“At that time,” he says, “the studio experience was still awesome. The feeling of making music in that room, once you walk into a room. The outside kind of disappeared, you know what i mean?So i was able to lock myself in and from around november 2020 i spent a lot of time learning how to record.
In the studio, Buress would work to his own beats, get beats from producers, and rap, freestyle, and write. Songs began to form, including a raw 14-minute freestyle he was excited about and sent to friends. His main goal then (and maybe still is, in many ways) was to write music that wouldn’t make someone leave, in a bad way: What the fuck is this? ! Buress wanted to write and release music that fit into the playlists he loved, work in clubs, and not spoil the flow of the night when the DJ was spinning it. As he wrote, he improved.
“As far as the writing goes,” he says, “when I get the idea, then the writing is…it gets pretty easy.”
On the new EP, Buress raps about teeth, bowling, booze and more. The EP is fun. But this is no weird banter. It’s not Adam Sandler who sings Thanksgiving and Lunch Ladies. Instead, it’s authentic songwriting, not comedic music. One thing that really helped her process was a recent trip to New York. For the Illinois native, returning to the Big Apple, where his acting career really took off, allowed him to feel both old and new creative energies. Feeling emboldened where he had made a name for himself but also excited to start, somehow, anew.
“That’s one of the things that’s been really dope in music,” he says. “Revisiting these places in a way in a new state of mind.”
He did midnight sessions at studios in New York. He worked and reworked songs, cutting verses and using lines from one track to start another completely new song. He started reaching out to contacts to see if his songs would work, for example, for the Professional Bowlers Association. He even ended up in a New York “bottle service” dance club, randomly “dropping” his songs to whoever would accept the file. One of those people was a DJ in the club, who played the track, which didn’t mess up the rhythm of the night and the dancers. It was a big step.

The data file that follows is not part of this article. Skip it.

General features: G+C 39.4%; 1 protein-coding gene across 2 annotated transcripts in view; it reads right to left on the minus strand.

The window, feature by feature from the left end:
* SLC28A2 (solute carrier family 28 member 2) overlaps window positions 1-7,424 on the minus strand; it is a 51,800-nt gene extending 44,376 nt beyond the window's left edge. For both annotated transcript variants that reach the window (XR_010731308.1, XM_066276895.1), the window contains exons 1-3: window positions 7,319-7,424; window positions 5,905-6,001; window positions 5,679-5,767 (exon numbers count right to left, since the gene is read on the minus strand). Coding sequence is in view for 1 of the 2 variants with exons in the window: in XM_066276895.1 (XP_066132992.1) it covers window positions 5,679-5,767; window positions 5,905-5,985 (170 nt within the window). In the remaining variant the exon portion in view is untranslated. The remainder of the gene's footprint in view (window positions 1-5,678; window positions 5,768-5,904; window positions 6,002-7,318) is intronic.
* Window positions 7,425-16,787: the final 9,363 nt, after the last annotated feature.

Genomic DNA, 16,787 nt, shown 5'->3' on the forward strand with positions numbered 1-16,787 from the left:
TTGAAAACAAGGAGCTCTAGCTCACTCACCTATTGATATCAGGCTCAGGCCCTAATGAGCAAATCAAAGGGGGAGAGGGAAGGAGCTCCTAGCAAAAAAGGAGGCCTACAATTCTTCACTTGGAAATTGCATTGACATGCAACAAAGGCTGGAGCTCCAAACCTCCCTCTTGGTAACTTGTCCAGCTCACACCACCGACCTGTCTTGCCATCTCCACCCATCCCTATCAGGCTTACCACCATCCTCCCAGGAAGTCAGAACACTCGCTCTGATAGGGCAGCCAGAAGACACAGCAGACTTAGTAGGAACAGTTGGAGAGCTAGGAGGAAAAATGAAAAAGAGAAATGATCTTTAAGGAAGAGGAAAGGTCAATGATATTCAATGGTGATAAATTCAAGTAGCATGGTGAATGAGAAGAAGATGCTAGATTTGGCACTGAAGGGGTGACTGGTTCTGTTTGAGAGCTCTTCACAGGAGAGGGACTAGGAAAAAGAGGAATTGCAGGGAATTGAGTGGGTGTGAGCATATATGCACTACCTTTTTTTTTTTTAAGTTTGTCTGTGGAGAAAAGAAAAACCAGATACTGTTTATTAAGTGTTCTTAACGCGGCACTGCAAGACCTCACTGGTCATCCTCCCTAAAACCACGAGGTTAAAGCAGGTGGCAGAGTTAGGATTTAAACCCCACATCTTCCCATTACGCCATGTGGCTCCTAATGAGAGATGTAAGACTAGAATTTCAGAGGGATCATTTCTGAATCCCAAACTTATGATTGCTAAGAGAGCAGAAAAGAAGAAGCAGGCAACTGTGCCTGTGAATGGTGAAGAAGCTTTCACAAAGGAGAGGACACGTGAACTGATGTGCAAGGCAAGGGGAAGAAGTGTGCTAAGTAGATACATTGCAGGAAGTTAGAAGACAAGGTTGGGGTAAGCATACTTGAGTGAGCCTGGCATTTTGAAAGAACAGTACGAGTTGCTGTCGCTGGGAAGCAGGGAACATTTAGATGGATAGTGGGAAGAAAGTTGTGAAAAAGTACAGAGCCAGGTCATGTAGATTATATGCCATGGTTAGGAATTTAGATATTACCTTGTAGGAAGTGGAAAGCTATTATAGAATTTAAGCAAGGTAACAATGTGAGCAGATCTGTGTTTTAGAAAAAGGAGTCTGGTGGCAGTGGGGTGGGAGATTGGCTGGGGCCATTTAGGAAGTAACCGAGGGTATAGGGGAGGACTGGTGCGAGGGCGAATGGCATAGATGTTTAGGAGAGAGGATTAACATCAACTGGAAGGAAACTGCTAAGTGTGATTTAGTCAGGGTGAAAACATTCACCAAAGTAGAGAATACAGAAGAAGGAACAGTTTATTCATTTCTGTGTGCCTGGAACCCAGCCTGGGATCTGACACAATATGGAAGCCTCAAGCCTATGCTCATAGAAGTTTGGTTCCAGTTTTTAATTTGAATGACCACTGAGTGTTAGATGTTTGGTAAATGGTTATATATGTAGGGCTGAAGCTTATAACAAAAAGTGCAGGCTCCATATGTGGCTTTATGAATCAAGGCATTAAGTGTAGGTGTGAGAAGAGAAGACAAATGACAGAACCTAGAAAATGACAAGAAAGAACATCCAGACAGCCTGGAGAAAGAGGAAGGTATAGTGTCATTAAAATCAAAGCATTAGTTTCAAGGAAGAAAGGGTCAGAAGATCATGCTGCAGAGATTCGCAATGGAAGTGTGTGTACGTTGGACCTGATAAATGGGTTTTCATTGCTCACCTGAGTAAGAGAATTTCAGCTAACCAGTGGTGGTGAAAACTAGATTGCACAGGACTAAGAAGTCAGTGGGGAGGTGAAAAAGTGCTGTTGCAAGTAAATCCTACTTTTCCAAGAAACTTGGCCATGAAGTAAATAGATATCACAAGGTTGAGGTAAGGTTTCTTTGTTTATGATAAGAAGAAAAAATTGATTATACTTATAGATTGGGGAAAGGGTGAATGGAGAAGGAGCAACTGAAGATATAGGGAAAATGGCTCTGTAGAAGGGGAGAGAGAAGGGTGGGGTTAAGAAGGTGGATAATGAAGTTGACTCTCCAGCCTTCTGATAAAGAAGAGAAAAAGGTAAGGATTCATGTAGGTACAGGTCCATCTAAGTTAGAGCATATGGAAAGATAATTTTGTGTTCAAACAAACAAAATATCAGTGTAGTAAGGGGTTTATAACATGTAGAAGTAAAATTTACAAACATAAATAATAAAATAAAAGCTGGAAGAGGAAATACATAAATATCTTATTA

“It was so cool to be in New York and realize how fast things can really move when you’re on the move and motivated,” Buress says.
In New York, Buress worked on new songs, using slower rhythms that he may not have been initially drawn to at first, working outside his comfort zone, but seeing that he was nimble and proficient on different vibrations and tempos. Later he traveled to Los Angeles and continued to work. Now, with the new eight-song EP released worldwide, Buress is making more plans, both for music videos and live performances. With music, unlike acting and even recording comedy specials, it can be completely hands-on, working with sequencing, mixing, and mastering tracks.
Next up: Buress wants to host shows in some of its most trusted markets: New York, Atlanta, Chicago and Los Angeles. For starters, he has his eyes set on a festival gig in mid-July in Chicago that could bring together some 20,000 people: the Silver Room Block Party. And maybe another at the big United Center in Chicago.
“I’m learning,” he says, “that there’s no need to rush. I don’t need to press the gas on it.
Buress has been doing a few little pop-up shows recently, and like a comedian might after an impromptu improv show, he analyzes what worked and what needs to be changed to make the material really resonate best with audiences. It focuses on the upcoming July dates. One song from the new EP, “Veneers”, was a particular hit live. It was an exciting revelation, says Buress. The song is slower, but so leads the listener through a catchy chorus. Buress recently performed the song at “Detroit Thanksgiving,” set to her friend Danny Brown.
“People rock right away with that one,” he says.
For Buress, work is all about love. He really loves music and piecing together the puzzle of a song. He finds both joy and honor in this enterprise. It is truly admirable. Buress could do more Marvel movies. He could get into a Netflix special or sitcom. He could leverage the work he’s already done to live off the land, so to speak. Instead, he challenges himself, does something he loves, yes, but in many ways he’s starting from scratch. Although, of course, his name will lead him into some important parts that others may not have access to right away, he has to make sure the product is there in its entirety, nonetheless. And it’s.
“I love having the shitty job,” Buress says.
Photo courtesy Hannibal Buress